2018 marks the 175th anniversary of the beloved Charles Dickens story, A Christmas Carol. The book has been illustrated countless times over the many years and for the last couple of those years I’ve brought you a look at different editions here.
I thought it fitting to once again circle around the fireplace, my dear Muddy Colors readers, and tell a ghost story of Christmas.
Well! Hope you’ve got something nice to drink because I’ve searched far and wide to bring you yet another look at the story through the eyes of different illustrators. I’ve included some favorites from my posts over the years as well as some new (new to me, anyhow!) versions.
As I’ve said before, though the story has been brought to life so many times, one thing in particular that emerges for the student of illustration is the unlimited and boundless ways to approach any given scene. From the apparition of Jacob Marley to the shattering vision of Scrooge’s own death, the illustrative solutions are endless.
It’s always fitting to begin at the beginning and see what the original audience would have seen.
I have to wonder if Leech ever wondered what future illustrators would do with the characters and moments he envisioned. Each subsequent edition of the story owes a debt to John Leech.
Greg Hildebrant. 1983.
Hildebrant needs no introduction around Muddy Colors, I’m sure so, I’m going to get out of the way and just let you see the powerful, commanding work.
Harold Furniss. 1910.
English writer and illustrator, Harold Furniss was the author of nearly 30 books (as well as amazingly named autobiography, The Confessions of a Caricaturist). It’s interesting to note, this collection of Dickens’ Christmas stories appears to be his last commissioned project, though Furniss would go on to write and illustrate his own work for another 15 years.
Drew Struzan. 1992.
Oh fine, so it’s a little bit of cheat to include this one but I don’t want to hear a one of you complaining. While it’s not an illustrated edition, the legendary Drew Struzen lends his powers to Kermit and the gang to help bring their own particular vision of the story to life.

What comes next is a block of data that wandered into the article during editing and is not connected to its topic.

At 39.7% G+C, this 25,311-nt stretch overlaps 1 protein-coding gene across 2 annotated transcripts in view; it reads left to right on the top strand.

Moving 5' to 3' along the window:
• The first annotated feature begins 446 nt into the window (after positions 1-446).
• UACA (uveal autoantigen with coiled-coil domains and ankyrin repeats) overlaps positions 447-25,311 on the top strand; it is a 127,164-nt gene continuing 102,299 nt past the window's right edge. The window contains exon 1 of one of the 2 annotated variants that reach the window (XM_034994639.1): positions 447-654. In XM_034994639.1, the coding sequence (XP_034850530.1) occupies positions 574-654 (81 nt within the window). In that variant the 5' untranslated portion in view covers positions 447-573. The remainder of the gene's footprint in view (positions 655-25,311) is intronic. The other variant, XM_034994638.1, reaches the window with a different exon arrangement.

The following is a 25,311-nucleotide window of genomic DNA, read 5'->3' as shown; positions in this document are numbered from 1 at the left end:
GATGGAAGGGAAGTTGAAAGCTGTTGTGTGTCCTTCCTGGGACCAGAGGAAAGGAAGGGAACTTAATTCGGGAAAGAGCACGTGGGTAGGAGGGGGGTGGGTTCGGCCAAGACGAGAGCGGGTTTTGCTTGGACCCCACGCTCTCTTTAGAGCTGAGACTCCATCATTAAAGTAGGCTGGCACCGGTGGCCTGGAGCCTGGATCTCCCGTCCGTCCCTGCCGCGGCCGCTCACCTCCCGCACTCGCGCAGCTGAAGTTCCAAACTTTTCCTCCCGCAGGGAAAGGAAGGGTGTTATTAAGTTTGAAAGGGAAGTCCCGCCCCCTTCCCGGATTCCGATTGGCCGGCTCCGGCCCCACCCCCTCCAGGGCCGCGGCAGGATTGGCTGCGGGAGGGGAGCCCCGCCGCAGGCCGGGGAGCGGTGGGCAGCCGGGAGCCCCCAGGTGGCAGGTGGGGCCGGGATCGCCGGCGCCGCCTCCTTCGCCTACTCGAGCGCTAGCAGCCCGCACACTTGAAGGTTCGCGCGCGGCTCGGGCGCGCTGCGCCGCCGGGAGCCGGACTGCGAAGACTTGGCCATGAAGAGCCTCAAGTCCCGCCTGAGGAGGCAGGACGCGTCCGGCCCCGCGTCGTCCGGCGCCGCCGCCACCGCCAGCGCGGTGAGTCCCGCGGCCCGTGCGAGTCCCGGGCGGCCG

Interesting side note, I got the chance to visit Mr. Struzan at his home studio a number of years back and this piece was there! It had just been on display at a show and there it was, wrapped in some plastic, leaned against the wall.
He noted that they changed some things around from his original. I think Kermit’s been enlarged a little, something like that. I’m not sure exactly because about a second later I was completely distracted by his original Luke Skywalker prop lightsaber.
It’s sobering to think of Rackham working through these illustrations during 1915, the second year of The Great War. I checked my copy of Arthur Rackham: A Life with Illustration by James Hamilton to see what, if anything, was noted about this time in his life.This was the first Dickens story Rackham had attempted, and despite its ghostliness, and the opportunities for the supernatural that story presents for its illustrator, Rackham did not exploit these to the full. … It’s as if, in choice of his subjects, he voluntarily passed by the opportunity to terrify his readers with too many ghosts and images of retribution, and chose instead to calm them with pictures of sliding on the ice in smoky London, dancing with Mrs. Fezziwig and children bouncing about on Christmas Eve. Perhaps caught by the national anxiety and tragedy of wartime, Rackham voluntarily softened his interpretation of Dickens’ story in a way he might not have done eight or ten years earlier – or indeed twenty years later with Poe’s Tales.
Quentin Blake. 1995.
Somehow, and I am sorry to say so, I had no idea that Quentin Blake had illustrated a version of A Christmas Carol. The inimitable illustrator of dozens upon dozens of books brings his wholly unique and unmatched abilities to bear upon the text with such freshness and life.
From the original illustrated edition in 1843 to more contemporary visualizations, one thought reaches across the years: we need the ghostly and redemptive tale of Ebenezer Scrooge. It entranced audiences 175 years ago and it haunts us still today.